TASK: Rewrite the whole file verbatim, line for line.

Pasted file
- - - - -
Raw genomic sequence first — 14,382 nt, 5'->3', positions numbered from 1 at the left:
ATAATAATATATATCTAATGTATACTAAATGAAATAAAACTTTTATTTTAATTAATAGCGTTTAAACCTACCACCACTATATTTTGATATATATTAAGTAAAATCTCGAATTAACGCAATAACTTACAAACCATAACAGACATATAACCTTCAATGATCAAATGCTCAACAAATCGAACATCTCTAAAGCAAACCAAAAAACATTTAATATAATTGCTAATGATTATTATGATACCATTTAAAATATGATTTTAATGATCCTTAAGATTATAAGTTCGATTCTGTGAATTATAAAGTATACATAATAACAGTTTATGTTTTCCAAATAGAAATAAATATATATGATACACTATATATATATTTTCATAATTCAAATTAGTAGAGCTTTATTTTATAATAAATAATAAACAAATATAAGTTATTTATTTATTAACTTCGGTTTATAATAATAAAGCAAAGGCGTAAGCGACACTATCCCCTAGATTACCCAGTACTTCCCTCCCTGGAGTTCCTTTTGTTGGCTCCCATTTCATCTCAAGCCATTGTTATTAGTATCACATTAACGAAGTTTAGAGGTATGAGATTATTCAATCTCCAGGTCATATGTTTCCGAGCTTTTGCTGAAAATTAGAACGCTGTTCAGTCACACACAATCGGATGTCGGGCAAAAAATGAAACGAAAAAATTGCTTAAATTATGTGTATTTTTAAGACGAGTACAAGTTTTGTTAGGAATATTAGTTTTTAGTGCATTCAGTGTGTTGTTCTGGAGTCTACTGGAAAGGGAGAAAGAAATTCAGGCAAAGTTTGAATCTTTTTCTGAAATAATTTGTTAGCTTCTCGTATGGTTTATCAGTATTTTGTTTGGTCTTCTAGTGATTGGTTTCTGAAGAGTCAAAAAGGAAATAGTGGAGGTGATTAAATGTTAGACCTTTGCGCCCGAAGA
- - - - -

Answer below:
Raw genomic sequence first — 14,382 nt, 5'->3', positions numbered from 1 at the left:
ATAATAATATATATCTAATGTATACTAAATGAAATAAAACTTTTATTTTAATTAATAGCGTTTAAACCTACCACCACTATATTTTGATATATATTAAGTAAAATCTCGAATTAACGCAATAACTTACAAACCATAACAGACATATAACCTTCAATGATCAAATGCTCAACAAATCGAACATCTCTAAAGCAAACCAAAAAACATTTAATATAATTGCTAATGATTATTATGATACCATTTAAAATATGATTTTAATGATCCTTAAGATTATAAGTTCGATTCTGTGAATTATAAAGTATACATAATAACAGTTTATGTTTTCCAAATAGAAATAAATATATATGATACACTATATATATATTTTCATAATTCAAATTAGTAGAGCTTTATTTTATAATAAATAATAAACAAATATAAGTTATTTATTTATTAACTTCGGTTTATAATAATAAAGCAAAGGCGTAAGCGACACTATCCCCTAGATTACCCAGTACTTCCCTCCCTGGAGTTCCTTTTGTTGGCTCCCATTTCATCTCAAGCCATTGTTATTAGTATCACATTAACGAAGTTTAGAGGTATGAGATTATTCAATCTCCAGGTCATATGTTTCCGAGCTTTTGCTGAAAATTAGAACGCTGTTCAGTCACACACAATCGGATGTCGGGCAAAAAATGAAACGAAAAAATTGCTTAAATTATGTGTATTTTTAAGACGAGTACAAGTTTTGTTAGGAATATTAGTTTTTAGTGCATTCAGTGTGTTGTTCTGGAGTCTACTGGAAAGGGAGAAAGAAATTCAGGCAAAGTTTGAATCTTTTTCTGAAATAATTTGTTAGCTTCTCGTATGGTTTATCAGTATTTTGTTTGGTCTTCTAGTGATTGGTTTCTGAAGAGTCAAAAAGGAAATAGTGGAGGTGATTAAATGTTAGACCTTTGCGCCCGAAGA